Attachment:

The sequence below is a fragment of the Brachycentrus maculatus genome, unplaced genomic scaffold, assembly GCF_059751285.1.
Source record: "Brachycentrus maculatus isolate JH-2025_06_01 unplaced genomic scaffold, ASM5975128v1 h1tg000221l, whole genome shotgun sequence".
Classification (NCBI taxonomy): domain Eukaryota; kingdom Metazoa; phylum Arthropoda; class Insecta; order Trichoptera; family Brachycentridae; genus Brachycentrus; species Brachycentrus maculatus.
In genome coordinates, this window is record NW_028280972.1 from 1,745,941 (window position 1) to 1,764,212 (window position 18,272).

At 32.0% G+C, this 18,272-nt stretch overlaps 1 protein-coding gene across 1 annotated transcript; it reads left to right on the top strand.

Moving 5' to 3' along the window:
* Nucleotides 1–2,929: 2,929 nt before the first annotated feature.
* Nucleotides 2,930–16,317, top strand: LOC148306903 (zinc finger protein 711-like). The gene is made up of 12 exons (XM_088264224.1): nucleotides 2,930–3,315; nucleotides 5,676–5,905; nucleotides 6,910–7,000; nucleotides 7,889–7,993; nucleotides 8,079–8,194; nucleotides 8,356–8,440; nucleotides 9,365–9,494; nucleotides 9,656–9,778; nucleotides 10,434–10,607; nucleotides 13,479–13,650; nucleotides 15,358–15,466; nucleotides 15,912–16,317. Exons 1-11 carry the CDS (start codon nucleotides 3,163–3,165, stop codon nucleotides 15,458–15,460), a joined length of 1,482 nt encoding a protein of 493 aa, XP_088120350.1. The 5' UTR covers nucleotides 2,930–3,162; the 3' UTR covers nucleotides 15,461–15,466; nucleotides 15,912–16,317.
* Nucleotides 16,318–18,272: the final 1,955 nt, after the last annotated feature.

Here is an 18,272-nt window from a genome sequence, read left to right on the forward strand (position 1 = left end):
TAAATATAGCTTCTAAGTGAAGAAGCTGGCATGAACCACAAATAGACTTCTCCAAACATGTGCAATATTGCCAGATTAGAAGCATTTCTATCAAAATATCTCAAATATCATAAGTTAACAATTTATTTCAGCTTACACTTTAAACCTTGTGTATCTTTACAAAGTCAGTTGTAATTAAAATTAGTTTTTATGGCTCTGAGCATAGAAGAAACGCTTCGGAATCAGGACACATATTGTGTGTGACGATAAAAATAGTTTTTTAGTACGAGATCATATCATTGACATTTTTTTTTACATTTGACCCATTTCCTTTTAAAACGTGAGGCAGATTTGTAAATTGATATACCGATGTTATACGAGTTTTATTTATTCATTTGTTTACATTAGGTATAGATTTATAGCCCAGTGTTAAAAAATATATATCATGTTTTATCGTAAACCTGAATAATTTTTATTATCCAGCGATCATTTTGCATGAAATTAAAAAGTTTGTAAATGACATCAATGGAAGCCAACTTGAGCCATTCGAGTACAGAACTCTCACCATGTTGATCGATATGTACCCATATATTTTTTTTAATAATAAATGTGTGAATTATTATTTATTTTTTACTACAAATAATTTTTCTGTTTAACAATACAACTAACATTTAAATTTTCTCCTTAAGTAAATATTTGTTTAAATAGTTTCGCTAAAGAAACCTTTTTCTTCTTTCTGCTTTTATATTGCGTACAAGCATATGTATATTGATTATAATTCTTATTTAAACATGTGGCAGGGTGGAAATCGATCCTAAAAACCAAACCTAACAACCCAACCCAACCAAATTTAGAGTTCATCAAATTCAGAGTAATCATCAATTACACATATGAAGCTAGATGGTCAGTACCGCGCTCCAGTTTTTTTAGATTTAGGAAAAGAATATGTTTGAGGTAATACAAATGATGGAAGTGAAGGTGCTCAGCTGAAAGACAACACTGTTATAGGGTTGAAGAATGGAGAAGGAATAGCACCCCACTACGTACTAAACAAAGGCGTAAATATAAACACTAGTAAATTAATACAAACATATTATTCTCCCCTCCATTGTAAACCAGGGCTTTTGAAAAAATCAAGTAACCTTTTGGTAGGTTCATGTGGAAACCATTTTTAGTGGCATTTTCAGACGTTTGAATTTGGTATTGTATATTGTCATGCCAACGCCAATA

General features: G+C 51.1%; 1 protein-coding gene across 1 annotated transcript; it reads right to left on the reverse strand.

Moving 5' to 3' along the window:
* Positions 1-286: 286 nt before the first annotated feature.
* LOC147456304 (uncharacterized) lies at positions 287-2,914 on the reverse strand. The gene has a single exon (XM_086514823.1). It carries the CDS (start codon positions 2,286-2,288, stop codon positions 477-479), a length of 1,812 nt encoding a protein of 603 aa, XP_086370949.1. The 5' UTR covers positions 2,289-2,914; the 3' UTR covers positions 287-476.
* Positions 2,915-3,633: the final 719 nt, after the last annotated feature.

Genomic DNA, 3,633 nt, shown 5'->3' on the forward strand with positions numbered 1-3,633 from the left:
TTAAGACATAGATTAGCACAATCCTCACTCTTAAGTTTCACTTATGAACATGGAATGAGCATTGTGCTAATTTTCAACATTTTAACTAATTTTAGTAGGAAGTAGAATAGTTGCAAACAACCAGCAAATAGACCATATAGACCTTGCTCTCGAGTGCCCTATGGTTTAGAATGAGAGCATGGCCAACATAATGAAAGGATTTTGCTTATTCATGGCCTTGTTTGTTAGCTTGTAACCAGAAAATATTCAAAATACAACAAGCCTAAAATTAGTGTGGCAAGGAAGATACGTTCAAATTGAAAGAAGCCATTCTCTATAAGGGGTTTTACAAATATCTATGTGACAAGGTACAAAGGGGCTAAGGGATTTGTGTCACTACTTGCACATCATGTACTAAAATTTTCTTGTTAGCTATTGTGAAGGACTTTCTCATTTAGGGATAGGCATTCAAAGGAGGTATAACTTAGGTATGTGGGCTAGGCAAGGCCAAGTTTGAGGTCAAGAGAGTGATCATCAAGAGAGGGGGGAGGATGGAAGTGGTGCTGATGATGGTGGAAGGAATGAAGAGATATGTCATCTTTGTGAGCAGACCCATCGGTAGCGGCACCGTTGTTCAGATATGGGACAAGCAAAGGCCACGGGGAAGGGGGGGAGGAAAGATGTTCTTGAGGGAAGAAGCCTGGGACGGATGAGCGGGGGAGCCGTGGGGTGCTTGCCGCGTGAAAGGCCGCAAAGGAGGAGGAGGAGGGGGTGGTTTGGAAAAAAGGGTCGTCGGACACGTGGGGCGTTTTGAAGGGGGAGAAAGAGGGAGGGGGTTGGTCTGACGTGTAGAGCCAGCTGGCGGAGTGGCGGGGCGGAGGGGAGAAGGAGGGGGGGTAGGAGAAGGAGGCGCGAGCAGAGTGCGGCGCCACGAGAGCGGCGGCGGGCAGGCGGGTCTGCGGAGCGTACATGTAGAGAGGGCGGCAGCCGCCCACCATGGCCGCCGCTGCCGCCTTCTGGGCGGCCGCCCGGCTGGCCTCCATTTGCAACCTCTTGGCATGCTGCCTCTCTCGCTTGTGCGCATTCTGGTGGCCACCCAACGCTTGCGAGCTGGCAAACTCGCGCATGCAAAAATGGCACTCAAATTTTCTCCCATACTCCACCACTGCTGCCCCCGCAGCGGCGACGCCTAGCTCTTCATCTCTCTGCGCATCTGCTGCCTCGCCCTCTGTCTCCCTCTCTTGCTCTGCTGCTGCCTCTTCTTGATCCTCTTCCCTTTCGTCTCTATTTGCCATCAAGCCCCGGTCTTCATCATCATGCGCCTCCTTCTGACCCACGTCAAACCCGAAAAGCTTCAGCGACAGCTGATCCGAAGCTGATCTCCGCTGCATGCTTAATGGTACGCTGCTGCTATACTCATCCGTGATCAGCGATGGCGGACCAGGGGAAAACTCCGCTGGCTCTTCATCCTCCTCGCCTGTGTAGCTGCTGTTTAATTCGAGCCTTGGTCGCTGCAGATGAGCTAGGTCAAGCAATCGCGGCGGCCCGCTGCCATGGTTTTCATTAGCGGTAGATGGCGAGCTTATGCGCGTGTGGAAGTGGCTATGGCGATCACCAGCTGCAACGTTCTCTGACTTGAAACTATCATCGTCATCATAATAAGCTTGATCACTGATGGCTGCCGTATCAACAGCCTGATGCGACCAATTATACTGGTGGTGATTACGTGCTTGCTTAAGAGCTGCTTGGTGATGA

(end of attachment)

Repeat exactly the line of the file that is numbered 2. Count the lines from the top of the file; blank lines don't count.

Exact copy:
Source record: "Brachycentrus maculatus isolate JH-2025_06_01 unplaced genomic scaffold, ASM5975128v1 h1tg000221l, whole genome shotgun sequence".